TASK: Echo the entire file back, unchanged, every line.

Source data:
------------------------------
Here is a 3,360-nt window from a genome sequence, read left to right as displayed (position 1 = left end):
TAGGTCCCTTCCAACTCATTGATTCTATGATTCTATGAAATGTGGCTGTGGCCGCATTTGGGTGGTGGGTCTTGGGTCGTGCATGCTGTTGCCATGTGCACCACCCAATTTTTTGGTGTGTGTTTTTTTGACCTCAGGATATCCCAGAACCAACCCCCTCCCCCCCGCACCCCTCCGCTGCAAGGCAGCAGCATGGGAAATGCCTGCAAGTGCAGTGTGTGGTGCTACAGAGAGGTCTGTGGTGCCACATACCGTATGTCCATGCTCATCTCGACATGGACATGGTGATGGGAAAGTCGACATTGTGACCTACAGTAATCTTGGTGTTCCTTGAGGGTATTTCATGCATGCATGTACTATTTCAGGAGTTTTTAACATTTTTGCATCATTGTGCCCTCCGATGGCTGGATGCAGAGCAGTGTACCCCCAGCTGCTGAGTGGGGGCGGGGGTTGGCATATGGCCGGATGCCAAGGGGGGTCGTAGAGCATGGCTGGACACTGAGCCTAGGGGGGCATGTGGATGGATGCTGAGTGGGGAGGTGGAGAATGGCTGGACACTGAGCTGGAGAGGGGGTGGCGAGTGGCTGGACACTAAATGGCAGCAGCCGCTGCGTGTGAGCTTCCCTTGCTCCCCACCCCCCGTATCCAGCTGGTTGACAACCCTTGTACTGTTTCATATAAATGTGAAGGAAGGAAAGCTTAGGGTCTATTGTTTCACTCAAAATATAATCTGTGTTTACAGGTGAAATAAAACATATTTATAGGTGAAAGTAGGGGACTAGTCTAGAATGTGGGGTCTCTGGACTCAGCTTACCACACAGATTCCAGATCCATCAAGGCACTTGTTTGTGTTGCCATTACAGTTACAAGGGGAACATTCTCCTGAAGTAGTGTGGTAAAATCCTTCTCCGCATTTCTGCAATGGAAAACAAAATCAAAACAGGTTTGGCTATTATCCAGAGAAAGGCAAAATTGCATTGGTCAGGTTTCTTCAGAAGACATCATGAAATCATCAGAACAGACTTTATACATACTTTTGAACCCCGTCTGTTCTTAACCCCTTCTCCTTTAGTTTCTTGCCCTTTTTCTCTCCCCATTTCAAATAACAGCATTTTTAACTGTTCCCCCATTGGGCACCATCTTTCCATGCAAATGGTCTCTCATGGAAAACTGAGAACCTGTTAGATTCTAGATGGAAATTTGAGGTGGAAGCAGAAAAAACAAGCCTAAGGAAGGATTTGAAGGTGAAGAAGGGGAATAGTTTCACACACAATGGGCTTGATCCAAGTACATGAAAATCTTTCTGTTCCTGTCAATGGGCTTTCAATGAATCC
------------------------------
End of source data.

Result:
Here is a 3,360-nt window from a genome sequence, read left to right as displayed (position 1 = left end):
TAGGTCCCTTCCAACTCATTGATTCTATGATTCTATGAAATGTGGCTGTGGCCGCATTTGGGTGGTGGGTCTTGGGTCGTGCATGCTGTTGCCATGTGCACCACCCAATTTTTTGGTGTGTGTTTTTTTGACCTCAGGATATCCCAGAACCAACCCCCTCCCCCCCGCACCCCTCCGCTGCAAGGCAGCAGCATGGGAAATGCCTGCAAGTGCAGTGTGTGGTGCTACAGAGAGGTCTGTGGTGCCACATACCGTATGTCCATGCTCATCTCGACATGGACATGGTGATGGGAAAGTCGACATTGTGACCTACAGTAATCTTGGTGTTCCTTGAGGGTATTTCATGCATGCATGTACTATTTCAGGAGTTTTTAACATTTTTGCATCATTGTGCCCTCCGATGGCTGGATGCAGAGCAGTGTACCCCCAGCTGCTGAGTGGGGGCGGGGGTTGGCATATGGCCGGATGCCAAGGGGGGTCGTAGAGCATGGCTGGACACTGAGCCTAGGGGGGCATGTGGATGGATGCTGAGTGGGGAGGTGGAGAATGGCTGGACACTGAGCTGGAGAGGGGGTGGCGAGTGGCTGGACACTAAATGGCAGCAGCCGCTGCGTGTGAGCTTCCCTTGCTCCCCACCCCCCGTATCCAGCTGGTTGACAACCCTTGTACTGTTTCATATAAATGTGAAGGAAGGAAAGCTTAGGGTCTATTGTTTCACTCAAAATATAATCTGTGTTTACAGGTGAAATAAAACATATTTATAGGTGAAAGTAGGGGACTAGTCTAGAATGTGGGGTCTCTGGACTCAGCTTACCACACAGATTCCAGATCCATCAAGGCACTTGTTTGTGTTGCCATTACAGTTACAAGGGGAACATTCTCCTGAAGTAGTGTGGTAAAATCCTTCTCCGCATTTCTGCAATGGAAAACAAAATCAAAACAGGTTTGGCTATTATCCAGAGAAAGGCAAAATTGCATTGGTCAGGTTTCTTCAGAAGACATCATGAAATCATCAGAACAGACTTTATACATACTTTTGAACCCCGTCTGTTCTTAACCCCTTCTCCTTTAGTTTCTTGCCCTTTTTCTCTCCCCATTTCAAATAACAGCATTTTTAACTGTTCCCCCATTGGGCACCATCTTTCCATGCAAATGGTCTCTCATGGAAAACTGAGAACCTGTTAGATTCTAGATGGAAATTTGAGGTGGAAGCAGAAAAAACAAGCCTAAGGAAGGATTTGAAGGTGAAGAAGGGGAATAGTTTCACACACAATGGGCTTGATCCAAGTACATGAAAATCTTTCTGTTCCTGTCAATGGGCTTTCAATGAATCC